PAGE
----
What I am using it for? Package building and testing. So far rebuilt whole KDE4 but it was segfaulting all the time on EfikaMX Smartbook so I am waiting for official ones (as there are some things to fix there first).

How to detect PandaBoard version

Some time ago I got PandaBoard for my personal use. It is EA1 version but then there was a question which I heard countless times:

Which version of OMAP4430 did you got?

There are two possible answers: ES2.0 or ES2.1. During my return trip from UDS-N Nicolas Dechesne from TI asked me and instead of answering I just gave him board with “this one” answer. He looked and told “ES2.1” and I did not asked more.

At home when I got it working I found PandaBoard Revisions wiki page which tells which GPIO lines should be checked. So I wrote simple test:

for gpio in 171 101 182;
    cat /sys/class/gpio/gpio$gpio/value;

And got “0 1 1” as an answer which according to table from wiki means “750-2152-010 (ES2.1, 8-layer board)-Production board/PandaBoard Rev. A1”. But sticker on mine says “750-2152-001 (D)” which (again according to table) means that I have “(ES2.0, 8-layer board)-Early Adopter Board/PandaBoard Rev. EA1” one.

So who to believe? After some discussions on #pandaboard irc channel I prefer to trust Måns Rullgård and his skills in OMAP related area. He pointed me to OMAP4430 TRM section 1.5 which describes where version of silicon is written. What left was just one run of devmem2 tool:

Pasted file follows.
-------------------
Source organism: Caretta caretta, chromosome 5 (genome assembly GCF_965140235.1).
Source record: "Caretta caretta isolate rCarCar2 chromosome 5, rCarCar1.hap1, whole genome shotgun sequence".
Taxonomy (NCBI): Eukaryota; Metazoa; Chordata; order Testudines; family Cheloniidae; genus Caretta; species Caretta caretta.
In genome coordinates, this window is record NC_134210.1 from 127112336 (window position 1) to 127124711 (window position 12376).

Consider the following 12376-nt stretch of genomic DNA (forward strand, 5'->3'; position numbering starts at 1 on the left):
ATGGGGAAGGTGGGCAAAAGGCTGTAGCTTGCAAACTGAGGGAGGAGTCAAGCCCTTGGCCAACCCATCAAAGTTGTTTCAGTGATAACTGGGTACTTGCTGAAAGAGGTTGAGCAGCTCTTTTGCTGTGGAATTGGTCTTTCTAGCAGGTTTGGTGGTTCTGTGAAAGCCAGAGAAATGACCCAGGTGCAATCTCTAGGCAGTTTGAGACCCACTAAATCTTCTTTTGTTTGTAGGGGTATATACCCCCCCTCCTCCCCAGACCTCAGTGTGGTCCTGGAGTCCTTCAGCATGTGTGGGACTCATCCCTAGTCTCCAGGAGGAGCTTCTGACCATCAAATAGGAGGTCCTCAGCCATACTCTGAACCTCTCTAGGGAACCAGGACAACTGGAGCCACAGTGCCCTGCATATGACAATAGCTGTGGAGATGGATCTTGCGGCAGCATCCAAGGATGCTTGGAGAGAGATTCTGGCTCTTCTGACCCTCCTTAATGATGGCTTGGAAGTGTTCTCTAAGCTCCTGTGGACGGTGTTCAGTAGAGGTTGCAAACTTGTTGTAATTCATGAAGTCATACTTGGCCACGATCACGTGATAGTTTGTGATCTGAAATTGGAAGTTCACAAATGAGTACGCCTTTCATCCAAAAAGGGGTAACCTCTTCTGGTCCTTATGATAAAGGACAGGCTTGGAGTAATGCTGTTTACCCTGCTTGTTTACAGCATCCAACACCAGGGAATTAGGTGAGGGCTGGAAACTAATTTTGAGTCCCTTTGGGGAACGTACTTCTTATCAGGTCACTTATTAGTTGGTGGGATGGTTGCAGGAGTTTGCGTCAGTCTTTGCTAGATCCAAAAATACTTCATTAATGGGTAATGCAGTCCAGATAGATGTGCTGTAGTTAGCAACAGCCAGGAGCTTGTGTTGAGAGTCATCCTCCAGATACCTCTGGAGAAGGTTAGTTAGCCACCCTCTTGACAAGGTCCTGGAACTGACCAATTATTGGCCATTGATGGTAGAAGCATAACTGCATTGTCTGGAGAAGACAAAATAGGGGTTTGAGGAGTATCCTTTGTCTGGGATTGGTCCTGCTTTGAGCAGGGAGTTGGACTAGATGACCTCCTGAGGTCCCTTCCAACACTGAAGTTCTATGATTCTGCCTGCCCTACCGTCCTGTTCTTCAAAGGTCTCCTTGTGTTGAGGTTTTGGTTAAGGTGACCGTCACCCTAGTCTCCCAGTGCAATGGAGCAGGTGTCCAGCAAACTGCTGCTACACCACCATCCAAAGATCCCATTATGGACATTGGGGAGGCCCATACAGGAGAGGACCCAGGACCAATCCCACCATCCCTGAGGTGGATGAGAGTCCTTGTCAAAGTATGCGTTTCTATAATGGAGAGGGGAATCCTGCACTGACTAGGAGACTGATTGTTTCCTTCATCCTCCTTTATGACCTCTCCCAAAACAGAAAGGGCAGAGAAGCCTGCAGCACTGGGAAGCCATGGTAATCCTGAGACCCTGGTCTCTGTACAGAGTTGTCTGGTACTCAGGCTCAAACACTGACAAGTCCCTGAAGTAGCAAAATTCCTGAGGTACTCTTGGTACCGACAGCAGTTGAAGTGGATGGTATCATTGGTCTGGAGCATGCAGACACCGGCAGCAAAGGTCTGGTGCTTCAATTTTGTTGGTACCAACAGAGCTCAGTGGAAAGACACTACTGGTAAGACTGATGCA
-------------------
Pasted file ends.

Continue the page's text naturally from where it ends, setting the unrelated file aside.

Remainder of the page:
root@localhost:~# devmem2 0x4A002204
/dev/mem opened.
Memory mapped at address 0x2aba9000.
Value at address 0x4A002204 (0x2aba9204): 0x1B85202F

And I got confirmation that I have real ES2.0 board. For those curious: ES2.1 has 0x3B95C02F value.

Efika MX SmartBook hacking day 3

Today I spent some time on hacking Efika MX Smartbook to be more useful.

First thing which got fixed was display panel placement — one kernel compilation later I had it working. Kernel is provided in my Efika MX download zone. No warranty etc of course. Sources available on request (or you can fetch them from gitorious repository).

Then I got rid of initrd — kernel has everything built-in to boot from internal drive so why bother with reading few megabytes on each boot? Here I looked at /boot/ and after few reboots I got into system which does not need initrd to start.

But editing “/boot/boot.scr” by hand was not what I would call handy. So I checked flash-kernel modifications done by Genesi, cleaned it up and proposed for merge. Resulting package is also provided in download zone.

What next? Time will show. Maybe will look at USB suspend/resume problem or again at making KDE fly (this needs some rebuilds done first).